Farah looked to be a no win situation on Saturday. Lose the race and he gets the usual criticism, win the race and it’s evidence of a weak field. Fortunately for him, he ran faster than everyone in history so there isn’t much left to say.
Silver: Genzebe Dibaba
Her success indoors is hard to figure out. No competition, no warm-up race and she takes 10 seconds off her personal best in the 5,000 and sets the world record.
At the XL Galan meet in Stockholm meet she did all of the work herself after 2,000 meters, lapped everyone and ran 14:18.86.
She now owns four indoor world records, 1,500, 3,000, two-mile and 5,000. All while never having won a medal outdoors. I don’t think there has been someone so great in one part of the season and so average in another.
For those wondering why Dibaba runs better at start of year, she says it’s because climate is warmer in Ethiopia then, so she trains better.
— Jon Mulkeen (@Statman_Jon) February 19, 2015
It might be the Ethiopian weather that is responsible for her indoor success. But that would make Dibaba virtually the only runner in history who runs her best race, as her first race in the season.
Like last year, it is useless to compare Dibaba’s time to other indoor races–rather it makes more sense to measure it up to all-time outdoor list. Her 14:18 is the fourth best all-time in the 5,000. The two women above her on the all-time 5,000 list, Meseret Defar and Tirunesh Dibaba, are multiple gold medalists outdoors. They ran fast in time trials AND were sensational in championship settings. So far, Dibaba has produced the former. She’s only 24-years-old so she still has time to reverse that trend. Right now, this where she sits on the all-time list in the four events where she set world records.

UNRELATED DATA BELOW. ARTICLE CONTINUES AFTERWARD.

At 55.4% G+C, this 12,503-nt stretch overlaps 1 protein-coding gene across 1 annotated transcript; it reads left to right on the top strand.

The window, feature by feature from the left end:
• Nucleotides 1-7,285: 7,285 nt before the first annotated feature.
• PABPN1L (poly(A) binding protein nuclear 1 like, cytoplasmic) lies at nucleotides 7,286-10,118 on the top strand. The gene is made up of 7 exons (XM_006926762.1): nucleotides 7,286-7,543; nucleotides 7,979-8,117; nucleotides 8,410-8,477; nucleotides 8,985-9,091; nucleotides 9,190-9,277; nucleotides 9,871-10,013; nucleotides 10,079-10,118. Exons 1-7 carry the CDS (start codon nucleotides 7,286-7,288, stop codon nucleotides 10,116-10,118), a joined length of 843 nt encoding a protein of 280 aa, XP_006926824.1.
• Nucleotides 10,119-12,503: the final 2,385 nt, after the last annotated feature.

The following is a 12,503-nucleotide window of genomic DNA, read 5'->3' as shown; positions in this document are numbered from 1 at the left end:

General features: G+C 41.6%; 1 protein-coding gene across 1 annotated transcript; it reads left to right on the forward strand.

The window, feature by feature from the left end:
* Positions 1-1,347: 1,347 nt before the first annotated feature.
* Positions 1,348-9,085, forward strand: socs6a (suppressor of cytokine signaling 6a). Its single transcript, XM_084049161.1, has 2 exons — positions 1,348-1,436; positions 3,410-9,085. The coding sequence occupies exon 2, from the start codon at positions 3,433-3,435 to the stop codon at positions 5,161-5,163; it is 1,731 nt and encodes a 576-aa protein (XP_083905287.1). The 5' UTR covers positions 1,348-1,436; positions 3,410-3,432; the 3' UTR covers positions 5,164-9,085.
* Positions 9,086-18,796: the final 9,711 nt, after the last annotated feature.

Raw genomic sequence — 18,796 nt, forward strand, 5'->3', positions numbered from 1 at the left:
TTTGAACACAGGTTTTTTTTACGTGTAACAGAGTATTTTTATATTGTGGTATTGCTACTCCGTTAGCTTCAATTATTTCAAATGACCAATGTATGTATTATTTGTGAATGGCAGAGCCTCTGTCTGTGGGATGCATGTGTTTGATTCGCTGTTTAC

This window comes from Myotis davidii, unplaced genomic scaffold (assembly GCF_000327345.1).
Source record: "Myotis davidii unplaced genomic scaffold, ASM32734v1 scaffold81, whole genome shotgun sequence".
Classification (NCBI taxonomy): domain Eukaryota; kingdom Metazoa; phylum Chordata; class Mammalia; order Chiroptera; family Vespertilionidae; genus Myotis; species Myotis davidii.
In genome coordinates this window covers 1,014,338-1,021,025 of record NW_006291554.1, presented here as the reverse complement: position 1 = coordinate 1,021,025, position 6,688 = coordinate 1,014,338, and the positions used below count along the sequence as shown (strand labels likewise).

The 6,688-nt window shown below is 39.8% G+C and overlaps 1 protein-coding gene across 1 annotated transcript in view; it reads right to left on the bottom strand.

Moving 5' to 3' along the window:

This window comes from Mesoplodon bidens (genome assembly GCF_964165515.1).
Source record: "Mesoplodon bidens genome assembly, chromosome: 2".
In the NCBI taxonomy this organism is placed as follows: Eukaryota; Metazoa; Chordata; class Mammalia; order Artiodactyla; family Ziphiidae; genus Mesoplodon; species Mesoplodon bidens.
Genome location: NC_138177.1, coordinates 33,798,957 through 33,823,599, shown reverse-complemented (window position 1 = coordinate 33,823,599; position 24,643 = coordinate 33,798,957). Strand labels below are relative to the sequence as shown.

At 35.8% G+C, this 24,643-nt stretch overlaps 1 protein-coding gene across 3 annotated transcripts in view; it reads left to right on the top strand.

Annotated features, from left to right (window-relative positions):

4th best all-time in the 5,000
14th best all-time in the 1,500 (much higher if you exclude the suspicious Chinese marks)
6th best all-time in the 3,000
2nd best all-time in the 2-mile
In the lead up to the race, Jason and I discussed on the House of Run podcast possible reasons why Dibaba is better indoors than out.
We didn’t know about the Ethiopian weather, so our list is far less scientific.
-Loves air conditioning
-Prefers blue tracks
-Lap counters can’t keep track of her laps and she has actually been running 200-meters short on all these record attempts.
Bronze: Mutaz Essa Barshim
Another week, another indoor personal best. He’d be getting more attention for his historic season, but he never jumps at the featured meet of the week. In Ireland, he jumped one centimeter higher than he did two weeks ago, clearing 2.41 meters. He didn’t barely slip over at 2.41, there was identifiable space between Barshim and the bar.
As the commentator on the video says, “Look at the room he had at the end…..LOOK AT THE ROOM!!”
After that he had a few unsuccessful attempts at the world indoor record of 2.43. All of this is setting up for another amazing year in the men’s high jump.
Collins ran his 2015 unbeaten streak to eight races after he overcame a slow start in Birmingham. I’m not even sure how it is possible to overcome a slow start in a race that is only 60 meters long, but if anyone can figure out how to make it happen it would be Collins.
His 6.50 on Saturday also gives him five of the six fastest times in the world this year. Here is a snapshot of the top marks of the year on the IAAF website–the most important column being the one marked DOB.
His dominance fully asserted, I think Collins should take the rest of the season off and spend his time drafting a petition to add the indoor 60-meters to the 2016 Olympic schedule.
All of the pre-race discussion centered around Geoffrey Mutai, Tsegaye Kebede and Stephen Kiprotich (more on them below), but it was Negesse who was victorious in the Tokyo Marathon. Negesse ran 2:06:00 and finished more than 30 seconds ahead of Kiprotich and defending champion Dickson Chumba.
Birhane Dibaba, no relation to Genzebe, won the women’s race in 2:23:15, capping an excellent week for the name, “Dibaba.”
The British heptathlete, and ascendent member of track’s three name club, long jumped 6.93 meters in Birmingham to set her second British record in seven days. Last week, she cleared 1.97 meters to break her own national high jump record. The trio of Johnson-Thompson, Jessica Ennis Hill, and Morgan Lake will give the British a multi-event medal threat for the next 15 years.